According to current statistics compiled by the CDC and the Youth Risk Behavior Survey in 11 areas of drug use and at-risk behavior, rates have increased or remained the same in every measurable category. Two of the statistics inform the need for programs directed towards high school students diagnosed with conduct disorders with a dual diagnosis of substance abuse. A staggering 40% of high school students have used marijuana and over 25% of all students surveyed were offered, sold, or given illegal drugs on school property. Lastly, the fact that there has been a 200% increase in adolescent suicide rates indicates the need for specialized programs catering to teenagers.
In Orthodox Jewish communities, what 15 years ago was a problem of marginal substance abuse has evolved into more extreme and addictive usage. This is in part due to the complex and conflicting aspects of identity formation for this religious population. What started as “hanging out” quickly evolved into more complex and extreme behaviors. Teens in crisis are increasing their involvement with theft and drugs (often becoming dealers), and are becoming more involved in violent crimes.
In addition to these increases, the average age range for troubled teenagers “in-crisis” has expanded from 16-19 to 14-23 and beyond. Reaching the age of 20 is no longer a panacea for troubled teenagers.
What today seems to be barely manageable out-of-control teen angst often grows into adult level dysfunction when left solely to the well-intended non-professional or layperson. Personality disorders are often the natural result of untreated situations of dysfunctional environments. Looking at escalating behaviors and not seeing an end can be frightening for parents and children alike. Due to the speed at which these issues have assaulted our community, coordinated and professional programming does not currently exist to treat and guide these individuals and their families while maintaining and respecting their religious beliefs and standards. While the statistics in the religious community are lower, according to the U.S. Census Bureau, less than 65% of American children are living with both biological parents.
The V.L.E. is located in an isolated region of upstate New York where solitude and freedom from the distraction of the bright city lights is guaranteed. In the V.L.E., they can act out all they want, but the sparks just won’t ignite the fire. Participants come to the open space of the wilderness, where their defense mechanisms do not work, and natural consequences will teach them that cooperation can replace aggression. They will be instructed and guided on how to live in the wilderness where their basic survival skills will give them a chance to begin life anew.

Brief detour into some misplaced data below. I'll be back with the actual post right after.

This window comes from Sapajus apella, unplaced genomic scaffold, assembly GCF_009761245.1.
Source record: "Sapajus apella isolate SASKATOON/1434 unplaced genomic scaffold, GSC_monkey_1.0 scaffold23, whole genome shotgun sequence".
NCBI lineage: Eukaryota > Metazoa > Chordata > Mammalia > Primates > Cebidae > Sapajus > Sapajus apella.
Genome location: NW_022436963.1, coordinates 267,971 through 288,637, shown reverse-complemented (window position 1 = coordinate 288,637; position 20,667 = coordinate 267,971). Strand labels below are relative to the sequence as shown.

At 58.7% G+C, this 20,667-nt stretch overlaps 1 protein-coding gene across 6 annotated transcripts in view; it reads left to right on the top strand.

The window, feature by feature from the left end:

What makes the V.L.E. unique is that our staff is comprised of extensively clinically trained and Torah observant professionals. This is in addition to the fact that the V.L.E. is the only 100% clinical wilderness program in the world to be guided by some of the leading Rabbinic figures involved with at risk youth and mental health. Our medical director is a board-certified psychiatrist and clinical services are provided by licensed social workers. According to current research, wilderness programs result in significant decreases in family conflict, substance abuse and school problems.
Our wilderness guides are certified by the AMGA (American Mountain Guides Association) and are certified in CPR, first aid, and wilderness first aid. While our activities will challenge participants to hike, climb, paddle, and cave, safety always remains our top priority.
“We’re just here to help them through whatever struggles they might be going through; help them learn to be at peace with themselves, to feel good about themselves, to have hope. And the change we see is tremendous, sometimes. These are people that if they wouldn’t be coming here, could end up in jail. Who knows? Dead. You know, definitely, they can end up unhappy, if they get married; there could be divorce. These are people that aren’t headed to great places. And they come here, and they can be a serious transformation through what we do here.”
-Menachem, V.L.E. Wilderness Director